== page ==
Sam Cherroff

Video Assist/Playback

Joan Churchill

Camera Operator

Eric Clapton

Other

Ron Cogswell

Sound

Steve Cogswell

Video Assist/Playback

Kim Colefax

Production Designer

K.c. Colwell

Assistant Director

Stephen C Confer

Camera Operator

Jeffrey Conroy

Production Assistant

Alicia Craft

Assistant Camera Operator

Robert Cray

Other

Lisa Day

Editor

Wayne De La Roche

Assistant Camera Operator

Doreen Dixon

Dialogue Consultant

Doreen Dixon

Adr

Don Everly

Other

Phil Everly

Other

Bruce Fedorka

Assistant Camera Operator

Paul Ferrara

Key Grip

Eric Fletcher

Assistant Camera Operator

Duncan Forbes

Assistant Camera Operator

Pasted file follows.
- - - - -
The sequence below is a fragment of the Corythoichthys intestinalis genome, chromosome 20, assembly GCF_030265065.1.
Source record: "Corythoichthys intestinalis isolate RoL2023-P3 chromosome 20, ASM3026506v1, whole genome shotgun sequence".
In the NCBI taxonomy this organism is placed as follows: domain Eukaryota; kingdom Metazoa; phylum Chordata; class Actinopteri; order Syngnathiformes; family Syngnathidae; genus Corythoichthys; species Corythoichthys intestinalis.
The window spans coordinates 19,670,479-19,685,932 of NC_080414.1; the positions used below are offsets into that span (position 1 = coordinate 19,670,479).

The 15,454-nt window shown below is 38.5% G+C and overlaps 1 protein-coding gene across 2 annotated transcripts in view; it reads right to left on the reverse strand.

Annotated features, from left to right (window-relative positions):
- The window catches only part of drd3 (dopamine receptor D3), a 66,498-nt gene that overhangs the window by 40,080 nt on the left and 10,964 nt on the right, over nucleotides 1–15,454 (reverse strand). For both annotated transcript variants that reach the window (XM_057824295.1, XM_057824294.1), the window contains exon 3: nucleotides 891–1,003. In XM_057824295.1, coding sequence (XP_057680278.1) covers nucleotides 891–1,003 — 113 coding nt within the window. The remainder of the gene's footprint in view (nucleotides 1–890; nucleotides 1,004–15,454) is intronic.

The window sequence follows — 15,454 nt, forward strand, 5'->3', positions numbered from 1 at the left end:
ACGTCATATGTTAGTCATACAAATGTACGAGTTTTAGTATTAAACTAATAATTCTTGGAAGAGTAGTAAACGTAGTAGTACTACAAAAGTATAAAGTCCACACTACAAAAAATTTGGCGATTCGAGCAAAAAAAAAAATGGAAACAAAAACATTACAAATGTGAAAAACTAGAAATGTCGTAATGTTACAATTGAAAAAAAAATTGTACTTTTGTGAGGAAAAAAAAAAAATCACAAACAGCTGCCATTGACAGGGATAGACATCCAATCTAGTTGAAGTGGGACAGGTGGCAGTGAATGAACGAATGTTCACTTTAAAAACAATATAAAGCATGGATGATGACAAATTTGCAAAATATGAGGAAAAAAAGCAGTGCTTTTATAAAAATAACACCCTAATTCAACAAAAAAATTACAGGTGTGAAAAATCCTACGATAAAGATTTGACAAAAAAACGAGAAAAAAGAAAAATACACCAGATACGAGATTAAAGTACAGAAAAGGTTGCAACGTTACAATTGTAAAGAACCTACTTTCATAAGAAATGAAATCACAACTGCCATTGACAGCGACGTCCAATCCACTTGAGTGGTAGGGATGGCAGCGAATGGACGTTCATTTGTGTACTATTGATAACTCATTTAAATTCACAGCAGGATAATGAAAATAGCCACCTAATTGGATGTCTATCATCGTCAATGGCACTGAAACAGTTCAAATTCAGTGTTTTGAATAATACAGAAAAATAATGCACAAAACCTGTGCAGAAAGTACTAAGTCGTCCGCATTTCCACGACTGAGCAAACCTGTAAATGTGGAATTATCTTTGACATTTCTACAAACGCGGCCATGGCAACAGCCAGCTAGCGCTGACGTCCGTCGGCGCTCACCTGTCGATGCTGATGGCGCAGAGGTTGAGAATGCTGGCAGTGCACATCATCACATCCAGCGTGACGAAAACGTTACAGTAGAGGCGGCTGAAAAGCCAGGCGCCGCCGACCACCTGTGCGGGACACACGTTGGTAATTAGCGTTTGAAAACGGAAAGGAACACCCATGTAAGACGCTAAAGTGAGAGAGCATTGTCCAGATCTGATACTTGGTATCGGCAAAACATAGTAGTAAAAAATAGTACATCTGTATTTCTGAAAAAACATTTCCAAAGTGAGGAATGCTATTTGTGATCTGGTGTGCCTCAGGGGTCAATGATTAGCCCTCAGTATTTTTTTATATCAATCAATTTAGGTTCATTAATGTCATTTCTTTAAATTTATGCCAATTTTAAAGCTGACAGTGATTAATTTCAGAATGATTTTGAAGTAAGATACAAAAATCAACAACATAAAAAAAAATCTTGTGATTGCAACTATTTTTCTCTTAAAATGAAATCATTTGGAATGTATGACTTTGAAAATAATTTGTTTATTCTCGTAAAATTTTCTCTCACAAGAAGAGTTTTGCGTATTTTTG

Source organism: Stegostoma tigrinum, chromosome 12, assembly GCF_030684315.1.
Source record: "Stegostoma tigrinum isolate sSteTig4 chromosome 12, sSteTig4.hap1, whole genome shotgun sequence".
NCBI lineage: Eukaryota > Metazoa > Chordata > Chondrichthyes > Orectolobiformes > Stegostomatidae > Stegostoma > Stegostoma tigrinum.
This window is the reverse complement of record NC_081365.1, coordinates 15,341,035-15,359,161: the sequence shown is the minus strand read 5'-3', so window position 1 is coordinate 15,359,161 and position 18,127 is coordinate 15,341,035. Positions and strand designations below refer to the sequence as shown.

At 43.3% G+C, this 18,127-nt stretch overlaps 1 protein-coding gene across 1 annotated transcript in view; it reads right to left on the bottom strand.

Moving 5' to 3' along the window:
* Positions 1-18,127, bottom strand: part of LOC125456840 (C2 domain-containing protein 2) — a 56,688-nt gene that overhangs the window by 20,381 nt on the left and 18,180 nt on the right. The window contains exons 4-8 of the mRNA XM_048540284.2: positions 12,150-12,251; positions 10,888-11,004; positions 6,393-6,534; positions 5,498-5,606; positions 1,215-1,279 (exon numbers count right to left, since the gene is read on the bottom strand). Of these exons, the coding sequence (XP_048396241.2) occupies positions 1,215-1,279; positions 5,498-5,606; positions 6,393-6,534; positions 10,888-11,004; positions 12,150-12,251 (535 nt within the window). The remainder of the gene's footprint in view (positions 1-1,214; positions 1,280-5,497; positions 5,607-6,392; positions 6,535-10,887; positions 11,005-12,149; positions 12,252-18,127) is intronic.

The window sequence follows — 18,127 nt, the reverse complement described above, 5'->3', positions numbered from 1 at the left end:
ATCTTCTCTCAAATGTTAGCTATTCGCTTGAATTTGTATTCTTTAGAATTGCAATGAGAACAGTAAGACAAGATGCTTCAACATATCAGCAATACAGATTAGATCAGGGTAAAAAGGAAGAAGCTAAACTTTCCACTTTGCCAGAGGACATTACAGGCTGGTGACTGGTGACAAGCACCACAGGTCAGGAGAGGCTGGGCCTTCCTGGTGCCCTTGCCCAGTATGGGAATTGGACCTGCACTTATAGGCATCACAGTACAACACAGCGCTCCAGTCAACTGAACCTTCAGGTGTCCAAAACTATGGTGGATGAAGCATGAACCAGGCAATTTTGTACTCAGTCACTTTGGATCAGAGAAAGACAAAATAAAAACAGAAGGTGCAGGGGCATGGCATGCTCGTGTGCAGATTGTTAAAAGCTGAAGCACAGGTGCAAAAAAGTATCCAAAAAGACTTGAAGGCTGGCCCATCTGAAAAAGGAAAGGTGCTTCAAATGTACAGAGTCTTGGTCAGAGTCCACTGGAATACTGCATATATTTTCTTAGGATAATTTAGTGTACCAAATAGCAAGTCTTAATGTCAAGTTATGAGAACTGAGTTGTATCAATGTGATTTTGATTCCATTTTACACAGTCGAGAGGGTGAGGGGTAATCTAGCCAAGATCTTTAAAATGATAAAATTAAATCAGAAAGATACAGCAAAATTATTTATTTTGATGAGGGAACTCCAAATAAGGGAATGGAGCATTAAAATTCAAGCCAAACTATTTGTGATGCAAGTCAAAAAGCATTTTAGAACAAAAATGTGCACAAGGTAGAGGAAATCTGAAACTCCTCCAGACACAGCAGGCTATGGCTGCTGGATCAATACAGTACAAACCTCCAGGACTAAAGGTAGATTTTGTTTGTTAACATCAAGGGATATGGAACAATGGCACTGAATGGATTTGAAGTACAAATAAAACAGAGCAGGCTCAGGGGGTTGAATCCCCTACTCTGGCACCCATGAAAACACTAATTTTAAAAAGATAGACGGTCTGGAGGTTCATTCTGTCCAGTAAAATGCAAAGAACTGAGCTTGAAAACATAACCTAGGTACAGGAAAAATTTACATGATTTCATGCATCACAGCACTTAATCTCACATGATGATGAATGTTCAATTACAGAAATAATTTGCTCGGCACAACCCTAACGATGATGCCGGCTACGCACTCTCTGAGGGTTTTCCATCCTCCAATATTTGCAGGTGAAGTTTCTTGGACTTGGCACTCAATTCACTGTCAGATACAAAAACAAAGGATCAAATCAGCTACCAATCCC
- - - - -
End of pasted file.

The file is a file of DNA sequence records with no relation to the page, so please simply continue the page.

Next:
Michael Frondelli

Music

Jessica Gallavan

Assistant Editor

Phil Gitomer

Production

Dana W Gonzales

Assistant Camera Operator

Jill Goularte

Apprentice

David W Gray

Consultant

Bryan Greenberg

Camera Operator

Dave Hewitt

Audio

Philip Holahan

Camera Operator

John Lee Hooker

Other

David Hulsey

Electrician

Etta James

Other

Steve Jordan

Other

Paul Justman

Editing

Carlton Kaller

Music Editor

Mike Kelley

Sound Engineer

Bobby Keys

Other

Bill Klages

Lighting

Rick Kline

Sound

Edward Lachman

Camera Operator

Edward Lachman

Other

Edward Lachman

Director Of Photography

Fritz Lang

Production

Chris Lanzenberg

Assistant Camera Operator

Kelley Lapping

Other

Jerri Lauridsen

Production Coordinator

Chuck Leavell

Other

Julian Lennon

Other

Jerry Lee Lewis

Other

Steve Litman

Assistant

Little Richard

Other

Mark Ludwig

Assistant Camera Operator